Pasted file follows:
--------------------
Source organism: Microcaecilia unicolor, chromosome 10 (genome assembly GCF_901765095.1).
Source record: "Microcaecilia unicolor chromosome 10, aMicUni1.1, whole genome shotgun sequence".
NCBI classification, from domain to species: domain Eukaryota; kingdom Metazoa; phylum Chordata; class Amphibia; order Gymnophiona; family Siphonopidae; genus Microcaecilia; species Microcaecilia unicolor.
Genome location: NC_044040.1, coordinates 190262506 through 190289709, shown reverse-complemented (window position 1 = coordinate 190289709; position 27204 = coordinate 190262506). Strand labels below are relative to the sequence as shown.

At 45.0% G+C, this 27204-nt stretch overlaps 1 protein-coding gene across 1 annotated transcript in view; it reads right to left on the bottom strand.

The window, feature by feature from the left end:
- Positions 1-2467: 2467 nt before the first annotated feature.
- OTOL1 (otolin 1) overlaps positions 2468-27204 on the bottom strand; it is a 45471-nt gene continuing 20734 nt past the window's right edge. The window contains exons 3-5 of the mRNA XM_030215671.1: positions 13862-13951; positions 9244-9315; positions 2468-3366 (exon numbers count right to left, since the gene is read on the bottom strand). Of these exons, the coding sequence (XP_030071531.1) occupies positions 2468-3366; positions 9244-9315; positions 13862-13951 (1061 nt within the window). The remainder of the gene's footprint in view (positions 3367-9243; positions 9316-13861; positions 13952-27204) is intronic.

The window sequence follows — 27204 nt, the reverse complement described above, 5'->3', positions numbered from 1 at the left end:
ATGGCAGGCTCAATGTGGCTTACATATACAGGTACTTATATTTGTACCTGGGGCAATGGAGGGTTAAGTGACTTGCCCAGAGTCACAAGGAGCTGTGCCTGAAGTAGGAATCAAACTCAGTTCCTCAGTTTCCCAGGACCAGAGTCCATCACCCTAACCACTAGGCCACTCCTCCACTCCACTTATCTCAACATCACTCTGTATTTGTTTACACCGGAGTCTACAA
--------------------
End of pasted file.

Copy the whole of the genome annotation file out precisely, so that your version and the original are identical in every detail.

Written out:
Source organism: Microcaecilia unicolor, chromosome 10 (genome assembly GCF_901765095.1).
Source record: "Microcaecilia unicolor chromosome 10, aMicUni1.1, whole genome shotgun sequence".
NCBI classification, from domain to species: domain Eukaryota; kingdom Metazoa; phylum Chordata; class Amphibia; order Gymnophiona; family Siphonopidae; genus Microcaecilia; species Microcaecilia unicolor.
Genome location: NC_044040.1, coordinates 190262506 through 190289709, shown reverse-complemented (window position 1 = coordinate 190289709; position 27204 = coordinate 190262506). Strand labels below are relative to the sequence as shown.

At 45.0% G+C, this 27204-nt stretch overlaps 1 protein-coding gene across 1 annotated transcript in view; it reads right to left on the bottom strand.

The window, feature by feature from the left end:
- Positions 1-2467: 2467 nt before the first annotated feature.
- OTOL1 (otolin 1) overlaps positions 2468-27204 on the bottom strand; it is a 45471-nt gene continuing 20734 nt past the window's right edge. The window contains exons 3-5 of the mRNA XM_030215671.1: positions 13862-13951; positions 9244-9315; positions 2468-3366 (exon numbers count right to left, since the gene is read on the bottom strand). Of these exons, the coding sequence (XP_030071531.1) occupies positions 2468-3366; positions 9244-9315; positions 13862-13951 (1061 nt within the window). The remainder of the gene's footprint in view (positions 3367-9243; positions 9316-13861; positions 13952-27204) is intronic.

The window sequence follows — 27204 nt, the reverse complement described above, 5'->3', positions numbered from 1 at the left end:
ATGGCAGGCTCAATGTGGCTTACATATACAGGTACTTATATTTGTACCTGGGGCAATGGAGGGTTAAGTGACTTGCCCAGAGTCACAAGGAGCTGTGCCTGAAGTAGGAATCAAACTCAGTTCCTCAGTTTCCCAGGACCAGAGTCCATCACCCTAACCACTAGGCCACTCCTCCACTCCACTTATCTCAACATCACTCTGTATTTGTTTACACCGGAGTCTACAA